Carpool instructions anything but elementary

It has been 20 years since I drove carpool. I’m covering this week for our youngest daughter who has been sick.

A neighbor is dropping off and I’m “picking-up,” as they say.

Our daughter texted detailed instructions. She can’t quit texting detailed instructions.

Round 1: “The signs say earliest pick up time is 2:35 but you have to arrive at 2:20 to check in anywhere near that time. They have the first entrance closed. You take the second entrance and wrap around a bit.”

Waze and Google Maps never use “wrap around a bit,” but I’ll figure it out.

The instructions continued, “Just join in the line and you’ll be fine. When you pull up closer to the elementary building, a lady will be there with an iPad. Print out this card with all the kids’ names and codes and hold it up or roll down your window and show the photo from your phone.”

She continues, “You stay in line, park and someone will open the door and the kids will get in. Stay in the vehicle.”

Like I would get out and let a second- or third-grade kid get in the driver’s seat.

Round 2: “Once you have the kids, pull into the left lane and wrap around the school. You will then go into the middle lane once you turn the corner. Stay to the left as you wrap around the first building. Other cars are getting in line and staying to pick up middle schoolers. Don’t get in that line to the right.”

Round 3: “Just ask the girls if you are confused. Call out one child by name or all four kids will yell at you at once.”

I am now drawing a diagram, rehearsing lane changes in my mind and have a racing heartbeat.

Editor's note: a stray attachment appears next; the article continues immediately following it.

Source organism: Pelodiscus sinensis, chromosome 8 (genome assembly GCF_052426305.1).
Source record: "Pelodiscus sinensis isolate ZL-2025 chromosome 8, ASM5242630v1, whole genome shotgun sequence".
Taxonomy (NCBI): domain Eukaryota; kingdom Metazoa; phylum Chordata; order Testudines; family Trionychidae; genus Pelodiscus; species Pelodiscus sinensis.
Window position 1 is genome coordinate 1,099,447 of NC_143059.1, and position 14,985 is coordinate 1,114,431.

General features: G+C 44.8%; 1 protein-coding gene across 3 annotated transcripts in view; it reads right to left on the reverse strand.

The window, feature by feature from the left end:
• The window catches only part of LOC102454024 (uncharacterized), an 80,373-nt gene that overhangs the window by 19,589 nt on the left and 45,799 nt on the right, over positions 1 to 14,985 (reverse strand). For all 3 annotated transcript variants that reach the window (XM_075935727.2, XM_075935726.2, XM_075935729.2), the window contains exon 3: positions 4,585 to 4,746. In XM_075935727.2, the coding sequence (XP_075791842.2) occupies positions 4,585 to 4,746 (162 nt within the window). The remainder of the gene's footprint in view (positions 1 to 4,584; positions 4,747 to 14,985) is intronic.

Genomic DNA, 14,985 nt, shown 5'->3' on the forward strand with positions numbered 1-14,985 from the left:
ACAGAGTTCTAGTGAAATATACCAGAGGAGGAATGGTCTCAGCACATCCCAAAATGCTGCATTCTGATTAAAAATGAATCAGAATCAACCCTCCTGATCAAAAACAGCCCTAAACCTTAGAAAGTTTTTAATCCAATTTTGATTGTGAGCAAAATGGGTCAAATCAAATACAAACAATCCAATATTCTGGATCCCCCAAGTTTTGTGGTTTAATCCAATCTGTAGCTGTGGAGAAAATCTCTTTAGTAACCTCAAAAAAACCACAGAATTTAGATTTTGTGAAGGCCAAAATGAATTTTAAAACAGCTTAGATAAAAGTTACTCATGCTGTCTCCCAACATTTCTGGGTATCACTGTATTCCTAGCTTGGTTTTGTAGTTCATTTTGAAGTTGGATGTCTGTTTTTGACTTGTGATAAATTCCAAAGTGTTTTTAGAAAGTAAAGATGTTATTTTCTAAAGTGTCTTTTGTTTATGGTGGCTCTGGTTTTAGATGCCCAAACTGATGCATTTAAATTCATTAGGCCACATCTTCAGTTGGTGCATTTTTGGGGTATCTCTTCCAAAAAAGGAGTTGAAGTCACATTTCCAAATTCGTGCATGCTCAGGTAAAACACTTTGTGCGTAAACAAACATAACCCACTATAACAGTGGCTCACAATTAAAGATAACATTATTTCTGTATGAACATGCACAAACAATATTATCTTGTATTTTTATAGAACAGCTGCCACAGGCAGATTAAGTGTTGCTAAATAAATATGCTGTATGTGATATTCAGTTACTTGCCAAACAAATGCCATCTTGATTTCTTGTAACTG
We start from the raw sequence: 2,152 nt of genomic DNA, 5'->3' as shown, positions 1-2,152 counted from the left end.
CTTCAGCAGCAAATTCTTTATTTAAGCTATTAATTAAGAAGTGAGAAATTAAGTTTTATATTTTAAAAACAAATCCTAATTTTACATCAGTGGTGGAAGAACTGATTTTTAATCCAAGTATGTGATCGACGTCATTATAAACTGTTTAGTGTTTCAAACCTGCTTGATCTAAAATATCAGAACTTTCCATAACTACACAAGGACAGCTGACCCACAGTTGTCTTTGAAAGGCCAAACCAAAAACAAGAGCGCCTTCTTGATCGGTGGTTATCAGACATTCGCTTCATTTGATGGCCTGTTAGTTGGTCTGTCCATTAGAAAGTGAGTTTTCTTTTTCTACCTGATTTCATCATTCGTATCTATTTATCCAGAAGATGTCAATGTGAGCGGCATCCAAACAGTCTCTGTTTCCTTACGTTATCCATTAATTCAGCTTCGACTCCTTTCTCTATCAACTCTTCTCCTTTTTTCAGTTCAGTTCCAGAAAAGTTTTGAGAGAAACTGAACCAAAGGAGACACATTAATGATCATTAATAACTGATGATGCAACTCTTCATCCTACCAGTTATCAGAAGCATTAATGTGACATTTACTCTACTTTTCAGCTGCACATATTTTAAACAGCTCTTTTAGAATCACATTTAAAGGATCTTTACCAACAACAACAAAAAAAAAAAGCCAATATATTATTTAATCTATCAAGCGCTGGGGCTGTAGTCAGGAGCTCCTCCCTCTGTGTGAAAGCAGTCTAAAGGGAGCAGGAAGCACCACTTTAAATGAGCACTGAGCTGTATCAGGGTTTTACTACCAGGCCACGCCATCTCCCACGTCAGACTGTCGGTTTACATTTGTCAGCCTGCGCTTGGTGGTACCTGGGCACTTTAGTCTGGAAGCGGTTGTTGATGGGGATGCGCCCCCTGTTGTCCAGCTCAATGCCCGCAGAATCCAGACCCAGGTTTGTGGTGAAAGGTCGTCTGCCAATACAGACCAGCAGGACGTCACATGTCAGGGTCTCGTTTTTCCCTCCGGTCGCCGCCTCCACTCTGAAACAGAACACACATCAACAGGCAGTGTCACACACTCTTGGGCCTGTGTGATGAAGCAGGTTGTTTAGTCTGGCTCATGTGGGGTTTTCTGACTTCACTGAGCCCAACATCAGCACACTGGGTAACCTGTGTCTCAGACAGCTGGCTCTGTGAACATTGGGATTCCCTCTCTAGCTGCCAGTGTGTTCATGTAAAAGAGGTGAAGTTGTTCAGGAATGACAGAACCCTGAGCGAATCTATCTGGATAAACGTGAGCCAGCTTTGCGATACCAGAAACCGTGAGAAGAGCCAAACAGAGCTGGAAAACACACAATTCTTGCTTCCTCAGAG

A few minutes later comes Round 4: “Don’t yell at the kids.”

“Why would I yell at the kids?”

“Because they are wound tight after school.”

I’m leaving for pick up when another text says she was just notified that her oldest went to the school clinic feeling nauseous. She rested a while, had no fever and returned to class.

Pick up goes without a hitch. Kids pile into the car. We wrap around the elementary school, change lanes, wrap the middle school, don’t change lanes, pass the high school, merge into a single lane and exit the campus.

“How am I doing?” I ask.


We merge onto the interstate with six lanes of traffic where every other vehicle is a huge semi.

Somebody coughs.

You know what often follows a child’s cough, right? Vomit. Vomit that covers the child, the car, and places you can’t see in the car so that it reeks for months.

“Who coughed?”

“NOBODY!” they yell.

Then they all start coughing. COUGH! COUGH! COUGH! HACK! HACK! HACK!! Germs fill the vehicle like buckshot, some ricochet off the windows, some ping the rearview mirror and others remain aloft in the air.

“NOT FUNNY!” I yell.

More coughing.

I blast the AC pointing all the vents toward the back. Yes, it is selfish, but none of them can drive and we have 15 minutes to go.

I am dripping sweat by the time I drop them off at their respective homes.

Both mothers thank me profusely for doing pick up.

“Piece of cake,” I say.

And then I went home and ate some.

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